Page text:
It’s not necessary to pick up the highest-end, fanciest scope on the market. One good thing about advances in technology is that there are now many more moderately-priced scopes with clear glass and decent overall performance. That said, if you intend to do long-range or precision work, the higher-end scopes typically deliver a clearer image with less distortion. When you’re shooting a target 1,000 yards away, it’s nice if you can see the target itself instead of just a smudge on the horizon.

Trijicon Ten Mile riflescope
The Trijicon Ten Mile line of rifle scopes is made specifically for long-range shooters. (Photo credit: Trijicon)

What’s your budget?

The simplest response to the question of how much to spend on an optic is, “How much do you have?”. Obviously, it’s not possible to throw unlimited funds at optics, but it’s a good idea to save up for good glass rather than settling for a subpar model. As with a rifle, figure out what you need the optic to do, and go from there.

A look at the glass on the Leupold Mark 5HD 5-25x56
A look at the glass on the Leupold Mark 5HD 5-25×56 courtesy of Sniper’s Hide. (Photo credit: Sniper’s Hide)

When choosing a rifle scope, consider:

  • First Focal Plane or Second Focal Plane
  • Magnification
  • Clarity
  • Field of view
  • Eye relief
  • MOA or MIL
  • Extra features
  • Batteries, if needed
  • Locking turrets
  • Zero stop
  • Low-light gathering capability
  • Distortion, or potential distortion
  • Tube size and the related ease of finding mounts and rings
Riton Optics 4-32x56 X7 Conquer Riflescope
The Riton Optics 4-32×56 X7 Conquer Riflescope. (Photo credit: Riton Optics)

Another reason to go ahead and put more money into your optic is that poorly-made gear breaks. I can point to a few instances where the reticle and/or glass of an optic has literally come loose. On other occasions, turrets quit working, making it impossible to zero. Those are certainly the exceptions, but it does happen, and all instances have taken place when using lower-end glass.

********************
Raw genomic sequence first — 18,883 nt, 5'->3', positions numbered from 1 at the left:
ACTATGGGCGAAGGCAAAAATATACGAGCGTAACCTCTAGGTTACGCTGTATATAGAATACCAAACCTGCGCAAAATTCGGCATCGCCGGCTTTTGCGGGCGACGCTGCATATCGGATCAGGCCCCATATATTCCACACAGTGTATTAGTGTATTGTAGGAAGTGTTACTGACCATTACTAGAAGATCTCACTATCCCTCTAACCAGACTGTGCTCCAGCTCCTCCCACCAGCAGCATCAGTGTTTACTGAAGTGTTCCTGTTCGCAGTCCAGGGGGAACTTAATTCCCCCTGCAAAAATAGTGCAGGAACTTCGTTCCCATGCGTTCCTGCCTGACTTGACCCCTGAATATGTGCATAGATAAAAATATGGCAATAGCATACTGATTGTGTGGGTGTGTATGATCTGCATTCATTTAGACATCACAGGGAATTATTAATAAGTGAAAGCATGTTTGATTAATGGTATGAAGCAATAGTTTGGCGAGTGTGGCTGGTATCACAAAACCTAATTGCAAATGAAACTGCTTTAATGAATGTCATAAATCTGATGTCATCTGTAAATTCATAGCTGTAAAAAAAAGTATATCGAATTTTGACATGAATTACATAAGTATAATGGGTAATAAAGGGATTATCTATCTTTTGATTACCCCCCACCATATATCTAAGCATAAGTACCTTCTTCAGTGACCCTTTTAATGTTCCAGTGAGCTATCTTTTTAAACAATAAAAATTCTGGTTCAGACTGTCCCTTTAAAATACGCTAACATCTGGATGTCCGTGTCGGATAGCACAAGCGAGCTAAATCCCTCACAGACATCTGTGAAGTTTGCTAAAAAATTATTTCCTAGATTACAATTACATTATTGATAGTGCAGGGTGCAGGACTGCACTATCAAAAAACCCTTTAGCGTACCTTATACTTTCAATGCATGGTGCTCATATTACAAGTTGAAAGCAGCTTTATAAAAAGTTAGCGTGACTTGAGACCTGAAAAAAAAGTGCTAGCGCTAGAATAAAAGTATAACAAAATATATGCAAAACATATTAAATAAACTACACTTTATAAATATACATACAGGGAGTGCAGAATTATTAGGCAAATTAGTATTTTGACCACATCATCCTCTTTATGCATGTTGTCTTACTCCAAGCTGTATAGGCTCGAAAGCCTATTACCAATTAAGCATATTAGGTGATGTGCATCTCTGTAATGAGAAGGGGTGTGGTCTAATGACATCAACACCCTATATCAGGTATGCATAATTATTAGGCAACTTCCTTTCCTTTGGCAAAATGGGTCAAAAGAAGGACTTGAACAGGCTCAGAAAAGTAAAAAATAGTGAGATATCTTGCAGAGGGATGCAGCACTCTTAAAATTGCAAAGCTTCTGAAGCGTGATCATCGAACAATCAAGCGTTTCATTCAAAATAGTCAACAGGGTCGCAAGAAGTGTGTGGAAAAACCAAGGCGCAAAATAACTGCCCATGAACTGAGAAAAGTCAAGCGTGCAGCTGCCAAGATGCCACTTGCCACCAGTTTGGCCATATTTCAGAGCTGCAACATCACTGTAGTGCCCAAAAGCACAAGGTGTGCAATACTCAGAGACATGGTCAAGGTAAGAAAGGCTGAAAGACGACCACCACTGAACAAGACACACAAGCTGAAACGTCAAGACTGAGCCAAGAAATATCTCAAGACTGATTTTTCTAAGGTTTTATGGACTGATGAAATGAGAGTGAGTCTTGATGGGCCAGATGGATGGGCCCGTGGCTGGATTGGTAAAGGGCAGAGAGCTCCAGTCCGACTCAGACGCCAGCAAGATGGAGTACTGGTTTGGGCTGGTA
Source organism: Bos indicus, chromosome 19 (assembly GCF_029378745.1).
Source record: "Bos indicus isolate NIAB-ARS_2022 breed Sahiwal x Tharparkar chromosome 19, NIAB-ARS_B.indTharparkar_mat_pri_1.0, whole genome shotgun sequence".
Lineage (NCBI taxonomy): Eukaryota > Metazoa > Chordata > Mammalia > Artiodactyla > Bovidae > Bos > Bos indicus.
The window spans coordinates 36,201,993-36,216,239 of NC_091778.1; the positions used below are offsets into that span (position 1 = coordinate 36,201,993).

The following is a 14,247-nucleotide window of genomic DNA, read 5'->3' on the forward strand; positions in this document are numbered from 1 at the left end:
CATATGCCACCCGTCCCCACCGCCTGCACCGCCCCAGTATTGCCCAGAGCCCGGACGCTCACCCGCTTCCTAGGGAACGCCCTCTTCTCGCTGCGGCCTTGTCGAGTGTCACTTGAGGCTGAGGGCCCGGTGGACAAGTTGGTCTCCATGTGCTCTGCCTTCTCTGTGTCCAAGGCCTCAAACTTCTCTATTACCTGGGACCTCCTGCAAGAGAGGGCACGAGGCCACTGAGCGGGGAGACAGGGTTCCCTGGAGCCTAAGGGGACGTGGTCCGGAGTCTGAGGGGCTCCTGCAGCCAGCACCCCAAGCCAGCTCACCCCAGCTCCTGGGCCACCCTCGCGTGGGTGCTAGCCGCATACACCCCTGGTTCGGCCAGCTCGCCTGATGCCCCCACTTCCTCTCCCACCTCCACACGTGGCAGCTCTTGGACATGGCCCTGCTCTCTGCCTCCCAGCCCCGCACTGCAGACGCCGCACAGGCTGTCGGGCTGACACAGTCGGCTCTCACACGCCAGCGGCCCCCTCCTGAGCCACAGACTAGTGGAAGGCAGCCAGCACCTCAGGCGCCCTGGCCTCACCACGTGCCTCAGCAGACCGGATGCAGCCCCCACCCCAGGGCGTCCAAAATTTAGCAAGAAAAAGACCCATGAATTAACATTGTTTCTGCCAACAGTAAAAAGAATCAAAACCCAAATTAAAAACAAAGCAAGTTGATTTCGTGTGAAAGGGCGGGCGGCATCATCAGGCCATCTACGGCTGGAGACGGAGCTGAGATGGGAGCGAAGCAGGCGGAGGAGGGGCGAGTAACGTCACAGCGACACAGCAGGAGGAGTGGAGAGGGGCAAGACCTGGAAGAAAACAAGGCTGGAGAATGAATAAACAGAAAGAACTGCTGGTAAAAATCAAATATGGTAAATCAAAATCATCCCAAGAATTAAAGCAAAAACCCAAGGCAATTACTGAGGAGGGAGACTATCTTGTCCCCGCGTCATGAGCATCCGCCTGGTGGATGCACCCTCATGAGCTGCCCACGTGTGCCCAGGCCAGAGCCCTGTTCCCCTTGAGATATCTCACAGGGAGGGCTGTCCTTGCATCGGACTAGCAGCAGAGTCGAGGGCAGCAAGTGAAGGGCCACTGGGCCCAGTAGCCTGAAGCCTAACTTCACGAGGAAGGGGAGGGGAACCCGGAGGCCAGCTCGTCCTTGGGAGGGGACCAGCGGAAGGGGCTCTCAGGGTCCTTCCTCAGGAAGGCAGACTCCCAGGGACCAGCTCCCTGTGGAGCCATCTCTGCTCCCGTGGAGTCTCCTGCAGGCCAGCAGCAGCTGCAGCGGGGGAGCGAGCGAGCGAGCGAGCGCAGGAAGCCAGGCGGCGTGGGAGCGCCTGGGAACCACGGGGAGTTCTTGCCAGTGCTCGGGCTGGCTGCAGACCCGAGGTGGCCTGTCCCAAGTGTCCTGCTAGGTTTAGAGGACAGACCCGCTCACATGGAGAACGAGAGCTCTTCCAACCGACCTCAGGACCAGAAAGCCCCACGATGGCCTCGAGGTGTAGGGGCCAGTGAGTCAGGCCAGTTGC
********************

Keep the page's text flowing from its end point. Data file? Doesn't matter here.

If you’re going to be hard on your optic at all or if you anticipate serious use, save up to get a higher-end model.

A precision rifle made by Christensen Arms topped with a Leupold rifle scope.
A precision rifle made by Christensen Arms topped with a Leupold rifle scope. (Photo credit: Christensen Arms)

Should you spend more money on the rifle or the optic?

So, what should you invest more money into, the rifle or the optics? The simple answer is that it will serve you best to put your cash into the glass, first. A top-tier rifle will do you no good if you can’t see the targets clearly. If you’re forced to choose, find the best possible optic you can afford.

Does the rifle matter? Of course it does, especially when it comes down to topics like barrel bedding, fitment, and so on. But it won’t do you any good to have a stellar precision rifle with fuzzy glass. Good glass comes first.

Leica scope
Leica manufactures this hunting scope. (Photo credit: Leica)

Something worth mentioning is the value of proper training, including the use of scopes. This specifically applies to precision or long-range work. You’ll be better equipped to understand and utilize all of your scope’s features with a solid class. A good class can help you fine-tune everything from how you support and stabilize the rifle to how to adjust for drift and drop while taking wind into account. After all, if you’re going to have nice glass, wouldn’t it be good to know how to use it?

What’s your favorite optic, and why? Share your experiences in the comments section.